Molly Monahan is a Private Investigator. As owner of Sirius Investigations, she is tight lipped about her cases and won’t disclose many details of her sleuthing practices. “I just don’t do anything illegal,” she says.
One of her favorite cases involved a woman who was duped by a man she met online. The woman had sent him a large sum of money, with nothing to show for it. The man was from Whatcom County and when the woman found that the local police wouldn’t help, she called Monahan.
Monahan says the odds of success are very low in a situation like this but she did some digging and found that her client wasn’t the only victim. Monahan dug deeper and located the man in person. When she threatened to get the FBI involved, he suddenly found a way to give the money back.
Monahan is especially proud of this story. “I did the impossible,” she says, “and got the money back for my client.” Not only that, but she connected the victims who all became friends despite living far away from each other.
Now that online communication and internet dating is the norm, people often fail to realize that online connections can be dangerous. Monahan is shocked at how easily people put themselves in harm’s way when it comes to online dating. She says, “[Social media] is a gold mine for sociopaths.”
She urges people to be incredibly cautious and investigate their dates before meeting. “Ask for his date of birth, full name and address,” she says.
People can go to the Washington State watch program and pay $12 for a state-wide criminal history background check. She can run background checks from other states. Researching sex offenders is easy and free. Monahan advises people to look for inconsistencies in their date’s stories and always be aware of possible lies. If your potential date doesn’t want to provide their information, it’s a red flag.
Protecting yourself is the most important thing.
Monahan hasn’t always been a private investigator. She once owned an art gallery in New Jersey, among many other careers and business endeavors. She has always been an entrepreneur, working in biotech and even in used theater seating restoration, amongst others.
Monahan credits her experience with an improv group for her success as an investigator. She often has to think on her feet and put stories and experiences together on the fly. She believes her improv background was pivotal, in this regard. The rest of her success she credits to intuition.
After a divorce in New Jersey, Monahan packed up and bought an RV. She took her son on an epic road trip all over North America from Canada to Mexico and 20,000 miles in between. This was during an important time in her son’s life between middle and high school. She used this opportunity as a teaching and bonding experience, while having an adventure they’ll both remember for a lifetime. After fourteen months on the road, she decided Whatcom County was the only place she wanted to put down roots and raise her son.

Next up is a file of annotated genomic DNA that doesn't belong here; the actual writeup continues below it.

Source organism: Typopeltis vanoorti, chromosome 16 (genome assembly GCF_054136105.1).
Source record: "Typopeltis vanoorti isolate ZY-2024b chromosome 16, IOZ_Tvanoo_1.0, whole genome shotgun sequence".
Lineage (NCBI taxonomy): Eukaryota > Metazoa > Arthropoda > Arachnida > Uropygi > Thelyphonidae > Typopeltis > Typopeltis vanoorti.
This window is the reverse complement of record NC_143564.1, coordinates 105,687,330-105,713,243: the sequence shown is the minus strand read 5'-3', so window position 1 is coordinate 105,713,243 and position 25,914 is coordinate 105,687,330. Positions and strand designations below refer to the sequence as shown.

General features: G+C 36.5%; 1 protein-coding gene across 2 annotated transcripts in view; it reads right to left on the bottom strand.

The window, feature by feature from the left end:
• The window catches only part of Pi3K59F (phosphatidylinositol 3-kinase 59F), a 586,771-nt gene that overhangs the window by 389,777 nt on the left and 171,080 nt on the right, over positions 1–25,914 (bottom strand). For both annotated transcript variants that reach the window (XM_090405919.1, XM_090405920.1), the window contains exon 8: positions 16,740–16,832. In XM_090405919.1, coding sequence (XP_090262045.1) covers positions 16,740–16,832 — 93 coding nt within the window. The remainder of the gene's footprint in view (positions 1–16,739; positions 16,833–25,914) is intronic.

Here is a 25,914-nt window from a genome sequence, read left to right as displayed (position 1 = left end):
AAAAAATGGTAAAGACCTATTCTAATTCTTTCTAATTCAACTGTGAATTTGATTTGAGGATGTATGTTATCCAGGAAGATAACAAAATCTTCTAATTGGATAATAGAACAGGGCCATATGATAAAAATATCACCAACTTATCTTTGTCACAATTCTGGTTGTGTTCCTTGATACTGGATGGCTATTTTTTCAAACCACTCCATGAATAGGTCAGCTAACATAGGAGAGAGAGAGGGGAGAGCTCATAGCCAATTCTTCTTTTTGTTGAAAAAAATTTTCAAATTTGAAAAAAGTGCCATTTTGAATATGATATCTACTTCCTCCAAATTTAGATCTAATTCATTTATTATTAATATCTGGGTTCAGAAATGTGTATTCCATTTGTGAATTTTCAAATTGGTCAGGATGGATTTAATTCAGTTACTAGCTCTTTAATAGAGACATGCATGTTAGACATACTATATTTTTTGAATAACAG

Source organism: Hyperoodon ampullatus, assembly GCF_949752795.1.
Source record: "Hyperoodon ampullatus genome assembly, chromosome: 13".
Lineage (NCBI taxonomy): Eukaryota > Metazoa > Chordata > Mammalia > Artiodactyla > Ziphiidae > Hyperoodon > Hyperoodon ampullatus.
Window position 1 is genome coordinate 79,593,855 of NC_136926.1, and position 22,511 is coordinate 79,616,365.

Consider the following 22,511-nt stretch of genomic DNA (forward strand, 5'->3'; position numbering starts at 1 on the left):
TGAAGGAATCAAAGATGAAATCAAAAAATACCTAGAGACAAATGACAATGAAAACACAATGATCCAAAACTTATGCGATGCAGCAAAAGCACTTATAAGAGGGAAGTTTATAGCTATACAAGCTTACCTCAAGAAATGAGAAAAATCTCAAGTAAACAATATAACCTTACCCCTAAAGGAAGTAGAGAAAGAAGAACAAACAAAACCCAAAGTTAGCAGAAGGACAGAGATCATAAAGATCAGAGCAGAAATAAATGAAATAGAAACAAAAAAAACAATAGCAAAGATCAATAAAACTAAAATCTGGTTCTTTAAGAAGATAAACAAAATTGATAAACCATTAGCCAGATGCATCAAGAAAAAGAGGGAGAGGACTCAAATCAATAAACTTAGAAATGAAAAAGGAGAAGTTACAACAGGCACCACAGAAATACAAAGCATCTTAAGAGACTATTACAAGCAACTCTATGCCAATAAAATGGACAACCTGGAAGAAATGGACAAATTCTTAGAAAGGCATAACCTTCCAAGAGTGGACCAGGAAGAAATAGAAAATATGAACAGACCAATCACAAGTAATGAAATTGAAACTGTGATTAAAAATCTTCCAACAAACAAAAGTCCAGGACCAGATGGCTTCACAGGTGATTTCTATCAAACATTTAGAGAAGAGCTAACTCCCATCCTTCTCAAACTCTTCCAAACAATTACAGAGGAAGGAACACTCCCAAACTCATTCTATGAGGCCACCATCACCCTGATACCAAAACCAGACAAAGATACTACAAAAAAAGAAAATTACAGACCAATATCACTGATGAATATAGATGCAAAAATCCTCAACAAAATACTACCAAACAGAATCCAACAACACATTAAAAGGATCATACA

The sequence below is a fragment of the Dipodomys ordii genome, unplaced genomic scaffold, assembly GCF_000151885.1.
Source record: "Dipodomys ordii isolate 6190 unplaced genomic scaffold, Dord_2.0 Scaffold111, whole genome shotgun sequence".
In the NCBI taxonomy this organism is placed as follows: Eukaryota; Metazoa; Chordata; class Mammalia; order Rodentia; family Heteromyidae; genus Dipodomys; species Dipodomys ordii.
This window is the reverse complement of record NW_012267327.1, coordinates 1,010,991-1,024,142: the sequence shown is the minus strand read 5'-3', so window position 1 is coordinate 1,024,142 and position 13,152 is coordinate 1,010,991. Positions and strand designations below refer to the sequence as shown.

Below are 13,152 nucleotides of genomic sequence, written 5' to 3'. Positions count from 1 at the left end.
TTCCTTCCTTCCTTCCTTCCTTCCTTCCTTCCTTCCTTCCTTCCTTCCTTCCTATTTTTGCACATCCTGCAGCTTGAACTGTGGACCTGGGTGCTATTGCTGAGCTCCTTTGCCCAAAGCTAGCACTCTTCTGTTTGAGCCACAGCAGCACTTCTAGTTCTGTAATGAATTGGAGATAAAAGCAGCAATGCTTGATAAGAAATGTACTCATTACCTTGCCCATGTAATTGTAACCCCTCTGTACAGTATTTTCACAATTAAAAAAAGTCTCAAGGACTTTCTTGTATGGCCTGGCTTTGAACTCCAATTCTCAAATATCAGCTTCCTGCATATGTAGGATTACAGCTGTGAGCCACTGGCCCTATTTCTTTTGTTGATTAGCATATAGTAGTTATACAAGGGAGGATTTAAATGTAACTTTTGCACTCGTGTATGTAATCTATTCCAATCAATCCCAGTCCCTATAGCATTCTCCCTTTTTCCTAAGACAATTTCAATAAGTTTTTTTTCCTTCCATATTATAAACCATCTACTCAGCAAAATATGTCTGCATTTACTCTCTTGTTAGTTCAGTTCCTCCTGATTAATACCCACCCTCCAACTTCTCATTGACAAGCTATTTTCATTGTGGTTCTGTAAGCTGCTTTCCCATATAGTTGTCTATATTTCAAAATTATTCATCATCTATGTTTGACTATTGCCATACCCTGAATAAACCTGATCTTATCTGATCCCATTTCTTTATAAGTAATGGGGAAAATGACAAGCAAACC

Here, she met a person who convinced her to go into the investigations business together. Monahan found that she was a natural at it and never looked back.
Since then, Monahan has run a successful business in a very difficult field. She’s had her hand in a Netflix drama called Evil Genius and has been hired by CNN for work used by Anderson Cooper.
Monahan prefers the creative side of investigations as opposed to surveillance but does enjoy finding people committing labor and industry fraud. People who claim to be unable to do certain things in order to make money off workman’s compensation hurt everyone, she says. They bring up premiums and drive up costs. Another of her favorite types of investigation is finding trademark infringement. She poses as a buyer of illegal products and catches people selling knock-off wares in the act.
Monahan prides herself on taking every phone call and genuinely trying to help people in need, even if it’s a case she can’t or feels she shouldn’t take. She usually turns down marital investigations because, in a no-fault state, there generally isn’t a legal need for private investigation footage. And she doesn’t want to take money she feels should go to the children involved. She believes those involved would be better served by hiring a lawyer, getting counseling or both.
Monahan once found someone who had been missing for 25 years. She says it’s difficult to find people who don’t want to be found, but it helps to have special access to investigator-only databases. She describes it as following “tiny threads” no matter how small, calling neighbors and seeking out any lost connection that might lead her to the right person.
Her job will never be boring, with a never-ending list of possible investigations including serving subpoenas, finding witnesses, criminal background checks, fraud, depositions for trials, criminal defense work and contractual default.
Maybe you’ve seen her around town or even spoken with her in passing, but you’ll never know. Possibly you felt a tingling from unknown eyes, or maybe it was nothing ….
Monahan’s contact info can be found here.